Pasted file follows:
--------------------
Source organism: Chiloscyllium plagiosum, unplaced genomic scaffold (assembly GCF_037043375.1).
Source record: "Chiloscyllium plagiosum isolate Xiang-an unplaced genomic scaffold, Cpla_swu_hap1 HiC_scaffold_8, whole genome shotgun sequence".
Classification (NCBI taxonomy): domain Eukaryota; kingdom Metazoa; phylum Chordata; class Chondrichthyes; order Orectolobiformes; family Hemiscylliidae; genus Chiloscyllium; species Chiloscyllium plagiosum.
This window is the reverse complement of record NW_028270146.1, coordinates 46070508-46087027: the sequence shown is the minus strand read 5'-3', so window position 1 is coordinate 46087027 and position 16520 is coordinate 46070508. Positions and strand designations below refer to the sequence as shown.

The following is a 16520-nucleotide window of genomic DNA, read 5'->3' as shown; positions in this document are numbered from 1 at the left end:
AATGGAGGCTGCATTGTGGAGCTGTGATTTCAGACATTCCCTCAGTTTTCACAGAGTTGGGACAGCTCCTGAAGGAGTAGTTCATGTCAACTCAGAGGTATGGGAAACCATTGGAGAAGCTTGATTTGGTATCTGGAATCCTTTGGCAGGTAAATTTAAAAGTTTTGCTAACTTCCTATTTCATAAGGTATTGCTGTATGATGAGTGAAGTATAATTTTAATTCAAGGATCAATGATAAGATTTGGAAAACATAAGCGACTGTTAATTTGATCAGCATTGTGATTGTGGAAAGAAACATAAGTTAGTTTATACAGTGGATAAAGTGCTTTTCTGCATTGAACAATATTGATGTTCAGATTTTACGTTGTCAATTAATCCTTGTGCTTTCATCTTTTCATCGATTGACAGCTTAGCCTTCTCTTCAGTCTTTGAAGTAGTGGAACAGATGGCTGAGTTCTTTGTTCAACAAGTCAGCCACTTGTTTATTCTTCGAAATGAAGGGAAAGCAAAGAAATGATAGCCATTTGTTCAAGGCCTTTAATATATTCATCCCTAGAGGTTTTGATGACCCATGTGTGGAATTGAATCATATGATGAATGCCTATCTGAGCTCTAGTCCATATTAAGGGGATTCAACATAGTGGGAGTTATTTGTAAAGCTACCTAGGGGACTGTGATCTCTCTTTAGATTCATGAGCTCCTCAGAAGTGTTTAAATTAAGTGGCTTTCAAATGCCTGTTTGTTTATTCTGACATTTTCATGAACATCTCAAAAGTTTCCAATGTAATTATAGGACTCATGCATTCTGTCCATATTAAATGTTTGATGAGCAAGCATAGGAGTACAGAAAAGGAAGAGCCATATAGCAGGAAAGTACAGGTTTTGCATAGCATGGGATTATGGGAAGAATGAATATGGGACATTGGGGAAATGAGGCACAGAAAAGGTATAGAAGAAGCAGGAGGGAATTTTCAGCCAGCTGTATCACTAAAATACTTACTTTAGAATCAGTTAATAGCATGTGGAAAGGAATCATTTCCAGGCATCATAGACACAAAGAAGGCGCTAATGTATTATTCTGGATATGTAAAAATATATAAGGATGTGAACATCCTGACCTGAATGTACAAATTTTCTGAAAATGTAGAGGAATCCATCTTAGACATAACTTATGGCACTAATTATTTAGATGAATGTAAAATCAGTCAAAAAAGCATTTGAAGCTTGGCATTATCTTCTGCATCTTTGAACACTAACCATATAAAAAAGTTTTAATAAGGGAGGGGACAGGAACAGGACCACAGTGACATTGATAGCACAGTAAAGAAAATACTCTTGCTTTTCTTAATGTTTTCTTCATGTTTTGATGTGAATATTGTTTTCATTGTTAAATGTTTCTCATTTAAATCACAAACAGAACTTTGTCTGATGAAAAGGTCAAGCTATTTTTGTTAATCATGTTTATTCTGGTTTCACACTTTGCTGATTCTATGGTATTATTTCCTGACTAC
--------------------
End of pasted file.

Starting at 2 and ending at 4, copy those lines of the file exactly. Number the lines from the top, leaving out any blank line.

Source record: "Chiloscyllium plagiosum isolate Xiang-an unplaced genomic scaffold, Cpla_swu_hap1 HiC_scaffold_8, whole genome shotgun sequence".
Classification (NCBI taxonomy): domain Eukaryota; kingdom Metazoa; phylum Chordata; class Chondrichthyes; order Orectolobiformes; family Hemiscylliidae; genus Chiloscyllium; species Chiloscyllium plagiosum.
This window is the reverse complement of record NW_028270146.1, coordinates 46070508-46087027: the sequence shown is the minus strand read 5'-3', so window position 1 is coordinate 46087027 and position 16520 is coordinate 46070508. Positions and strand designations below refer to the sequence as shown.